What companies can learn from the crisis
Today is the Day of Social Justice. A day that makes us reflect, especially after a year of pandemic in Germany. Not only is this pandemic taking a toll on us, but it's also exacerbating problems that already existed before the pandemic. And it's doing so worldwide, according to a study by Oxfam Germany, aptly titled "The Inequality Virus." In the Global South, the Coronavirus Pandemic worsens already existing famines; and at the very latest when it comes to the distribution of available vaccines, the inequality becomes clearly visible.
In this post:
- Also Germany is not immune to this development.
- It's not just financially that the Coronavirus Pandemic continues to fuel inequality.
- Change is needed
- Donations during the pandemic
- Rising demand, especially in times of crisis
- A wake-up call as an opportunity for companies?
- Big issues require community
Also Germany is not immune to this development.
Here, too, the gap between rich and poor continues to widen, fueled by the consequences of the pandemic on the labor market, among other factors. Around 50% of low-income earners, whose wages were already below €900/month before the pandemic, have lost some income. Studies even assume a loss of 25% of their income.
Employees with higher wages, on the other hand, are much less affected. It is easy to calculate that these shortcomings are not corrected simply by short-term compensation alone. Understandably, the losses hit all the more when wages are low, especially if this leads to worries about having enough money for rent or even enough food.
Indeed, there is hardly any relief in sight in other areas of life: rents continue to rise, and in many places public transport fares are increasing. So while the fortunes of the richest in Germany are rising despite Pandemic, low-income earners are hit hardest by the effects of it.
It's not just financially that the Coronavirus Pandemic continues to fuel inequality.
Let's take the example of gender equality: The past year has reinforced old role models again, with women stepping in much more frequently when childcare is no longer assured. And when it comes to education, it is becoming more and more apparent that equality of opportunity cannot withstand the restrictions in the education sector. This is not just about technical means for digital learning, but also about which parents have the possibility of home office at all as well as being able to provide learning support. You can can be found here:.
Unfortunately, the list of challenges we face as a society could go on and on. However, what is already apparent now: We need a transformation.
Change is needed
The developments are alarming, and so we readily join Oxfam's conclusion and say "We need basic social services equally accessible to all, not subjected to a profit logic. Businesses need to be democratic and oriented toward the common good so that their actions serve everyone. And we need to create diverse and permeable market structures so that power is not accumulated by individual corporations."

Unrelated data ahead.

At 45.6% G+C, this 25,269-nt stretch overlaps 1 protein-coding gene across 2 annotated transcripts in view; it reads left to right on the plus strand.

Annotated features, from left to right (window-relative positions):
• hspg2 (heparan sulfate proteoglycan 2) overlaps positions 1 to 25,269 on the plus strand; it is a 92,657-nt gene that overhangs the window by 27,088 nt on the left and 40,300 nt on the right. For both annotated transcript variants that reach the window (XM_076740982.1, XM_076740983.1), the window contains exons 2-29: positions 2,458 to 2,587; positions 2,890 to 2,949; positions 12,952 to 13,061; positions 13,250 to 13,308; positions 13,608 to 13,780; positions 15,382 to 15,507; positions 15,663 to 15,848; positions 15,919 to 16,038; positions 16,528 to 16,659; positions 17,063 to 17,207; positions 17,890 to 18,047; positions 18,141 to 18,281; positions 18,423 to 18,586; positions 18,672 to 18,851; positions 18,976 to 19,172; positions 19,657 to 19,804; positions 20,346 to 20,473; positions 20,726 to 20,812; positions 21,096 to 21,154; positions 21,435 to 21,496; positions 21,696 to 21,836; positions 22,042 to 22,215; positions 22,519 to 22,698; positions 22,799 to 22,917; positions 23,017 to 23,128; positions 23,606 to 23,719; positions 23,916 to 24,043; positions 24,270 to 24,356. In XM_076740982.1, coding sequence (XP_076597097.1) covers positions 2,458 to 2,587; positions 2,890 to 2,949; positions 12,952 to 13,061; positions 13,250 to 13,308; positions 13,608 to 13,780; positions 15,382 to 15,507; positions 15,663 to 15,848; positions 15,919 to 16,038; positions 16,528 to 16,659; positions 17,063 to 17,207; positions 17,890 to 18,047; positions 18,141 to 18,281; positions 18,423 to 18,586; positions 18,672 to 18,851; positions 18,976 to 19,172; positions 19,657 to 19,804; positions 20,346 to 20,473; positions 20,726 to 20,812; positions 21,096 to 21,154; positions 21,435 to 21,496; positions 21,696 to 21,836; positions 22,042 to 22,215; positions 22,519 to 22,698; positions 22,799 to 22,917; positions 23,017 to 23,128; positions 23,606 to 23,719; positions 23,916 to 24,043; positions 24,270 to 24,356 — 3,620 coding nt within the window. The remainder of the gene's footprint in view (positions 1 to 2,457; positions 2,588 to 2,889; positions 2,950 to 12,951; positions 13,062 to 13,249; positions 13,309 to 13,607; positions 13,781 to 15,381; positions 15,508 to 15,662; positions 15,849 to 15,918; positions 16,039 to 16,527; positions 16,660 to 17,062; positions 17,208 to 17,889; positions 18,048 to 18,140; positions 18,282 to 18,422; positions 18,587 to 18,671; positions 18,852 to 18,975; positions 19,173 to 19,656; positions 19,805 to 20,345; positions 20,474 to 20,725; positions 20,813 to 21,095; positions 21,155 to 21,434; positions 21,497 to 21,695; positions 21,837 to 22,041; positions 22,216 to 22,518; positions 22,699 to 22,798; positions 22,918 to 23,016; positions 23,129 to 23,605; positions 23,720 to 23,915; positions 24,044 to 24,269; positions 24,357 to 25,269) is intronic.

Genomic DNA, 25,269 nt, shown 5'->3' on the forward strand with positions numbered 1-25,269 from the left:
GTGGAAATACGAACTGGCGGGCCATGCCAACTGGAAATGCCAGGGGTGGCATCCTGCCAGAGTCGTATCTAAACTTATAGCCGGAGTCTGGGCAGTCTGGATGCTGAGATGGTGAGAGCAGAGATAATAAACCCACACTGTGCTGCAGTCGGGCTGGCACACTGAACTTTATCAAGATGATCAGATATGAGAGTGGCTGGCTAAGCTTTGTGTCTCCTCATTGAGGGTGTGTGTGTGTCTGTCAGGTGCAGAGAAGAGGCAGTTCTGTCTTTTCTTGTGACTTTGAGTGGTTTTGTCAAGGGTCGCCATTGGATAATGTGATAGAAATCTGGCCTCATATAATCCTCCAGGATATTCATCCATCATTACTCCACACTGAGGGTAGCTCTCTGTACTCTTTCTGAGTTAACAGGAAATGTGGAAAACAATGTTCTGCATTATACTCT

While some of the companies themselves have been hit hard by the effects of the pandemic, others are seeing an increase in profits. Society's call for companies to take responsibility was already well audible a year ago and has now gained volume. In this context, we at WeShape are naturally interested in how the past year has affected donations and CSR. Because help is needed more than ever before.
Donations during the pandemic
According to a DZI report from October 2020, large organizations saw an increase in donations during the first half of 2020. Smaller organizations, on the other hand, recorded a decrease in 38% of cases. With regard to Germany, this is therefore a worrying conclusion because small and medium-sized organizations make up a large proportion of nonprofits here.
Figures on the initial phase of the pandemic from betterplace.org also show that companies certainly showed solidarity during the crisis, with corporate donations increasing significantly in the first quarter. So all in all, the bottom line is positive as far as donations are concerned. The willingness to contributeis still there, at least in terms of volume. Tendency increasing.
Rising demand, especially in times of crisis
We should not forget that the demand is nevertheless increasing.And not just in terms of financial support, but also in the area of volunteering. Because especially where older people made up a large part of the helpers, the need for new support is large. Moreover, as many employees had to experience during the crisis, fair and just treatment within the company is more necessary than ever. Companies that show flexibility and understanding will benefit in the long run.
A wake-up call as an opportunity for companies?
It is clearer than ever that we need a change and that Corona was a wake-up call. Companies can also see this warning as an opportunity to prepare themselves for the future:
What are the corporate values they want to stand for in the future? How can sustainable supply chains be introduced? How should the treatment of personnel and social engagement outside the company be designed?
Big issues require community
These are BIG issues, we are well aware. Change will not happen overnight. Together - business, politics and society - we need to rethink, be courageous and support those who are already working for a more just world.
For the organizationswith which we cooperate, establishing social justice is part of their daily work. And as just described, they depend on business enterprises also showing solidarity, supporting them through donations and demonstrating a willingness to change. In these times more than ever.
That's why we want to say again at the end: THANK YOU for your great work! And THANK YOU to all the companies that are already participating with their employees!